"In the American context of the Great Depression, one book captures the whole onset and response. It is Murray Rothbard's America's Great Depression. He shows that it wasn't the 1929 crash that was the problem; it was the response to the crash that created the Depression. Bailouts. Price controls. Wage controls. Government programs. Trade restrictions. Crackdowns on the capital markets. And who did all this? It originated not with FDR but with Herbert Hoover – clear echoes of today."

Rothbard himself echoes the cries of the neoCon acolytes of the Chicago School in their failure of the Bush Doctrine: 'if we'd only done it right we wouldn't be in this mess'. The outsized interventions of the 1930s were necessary stabilization tools in response to a massive, decade long speculative bubble and rapid devaluation of assets (the 1929-30 market crash) when the bubble burst. The suggestion that the underlying financial crisis wasn't not the problem is pure revisionism in defense of a failed idea that was, regrettably, reconstituted under the 'free market idealism' of Reagan/Bush 1 and 2.

I have lived through 3 (perhaps 5, depending on how one counts) Bush administrations. I can tell you that they have a unique talent for creating financial climates where malevolent players can game the system then walk away from the problems they've created leaving shareholders and taxpayers holding the bag. Declaring basic institutions like education and health care unaffordable while perpetrating trillion dollar follies of foreign policy and investment grifts. These are the realities that the Austrian and Chicago Schools omit from their models.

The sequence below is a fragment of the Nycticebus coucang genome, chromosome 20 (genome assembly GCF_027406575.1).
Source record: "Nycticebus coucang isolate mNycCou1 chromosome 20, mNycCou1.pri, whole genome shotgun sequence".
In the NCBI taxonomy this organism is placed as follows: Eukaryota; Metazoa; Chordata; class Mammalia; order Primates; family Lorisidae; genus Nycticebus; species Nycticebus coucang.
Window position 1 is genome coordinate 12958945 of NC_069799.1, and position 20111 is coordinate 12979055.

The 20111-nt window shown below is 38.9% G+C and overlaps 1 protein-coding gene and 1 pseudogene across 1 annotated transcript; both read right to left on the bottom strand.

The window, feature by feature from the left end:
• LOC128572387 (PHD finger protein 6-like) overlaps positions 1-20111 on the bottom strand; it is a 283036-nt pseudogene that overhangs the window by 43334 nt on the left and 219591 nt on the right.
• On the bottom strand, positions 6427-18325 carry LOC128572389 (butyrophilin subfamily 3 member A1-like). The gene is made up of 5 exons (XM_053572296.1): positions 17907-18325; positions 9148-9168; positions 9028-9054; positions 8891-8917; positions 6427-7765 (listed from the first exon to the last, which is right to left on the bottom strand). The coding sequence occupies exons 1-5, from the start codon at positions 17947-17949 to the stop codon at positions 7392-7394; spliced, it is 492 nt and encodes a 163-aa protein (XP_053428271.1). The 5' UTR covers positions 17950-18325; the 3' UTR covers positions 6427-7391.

9/21/2008 5:44 PM  
Blogger Mr. Hedley Bowes said...

9/21/2008 6:31 PM  
Blogger Mr. Hedley Bowes said...

9/21/2008 11:34 PM  
Anonymous goldhorder said...

How is the system gamed Hedley? The system is gamed through the Federal Reserve Bank. It is central planning that gives the elite this power. Austrian economics looks at what takes place in the market place and predicts what the outcome will be. The method the elite use to fleece the masses is the federal reserve bank. I fail to see your point that the Austrian school ignores this. The Bushes could not have done what they did without the democrats help. Look what a weak fight they are putting up now. Austrian Business Cycle Theory clearly explains what happens during the boom and bust phases...from wikipedia...The Austrian business cycle theory is the Austrian School's explanation of the phenomenon of business cycles (or "credit cycles"). Austrian economists assert that inherently damaging and ineffective central bank policies are the predominant cause of most business cycles, as they tend to set "artificial" interest rates too low for too long, resulting in excessive credit creation, speculative "bubbles" and "artificially" low savings.[1]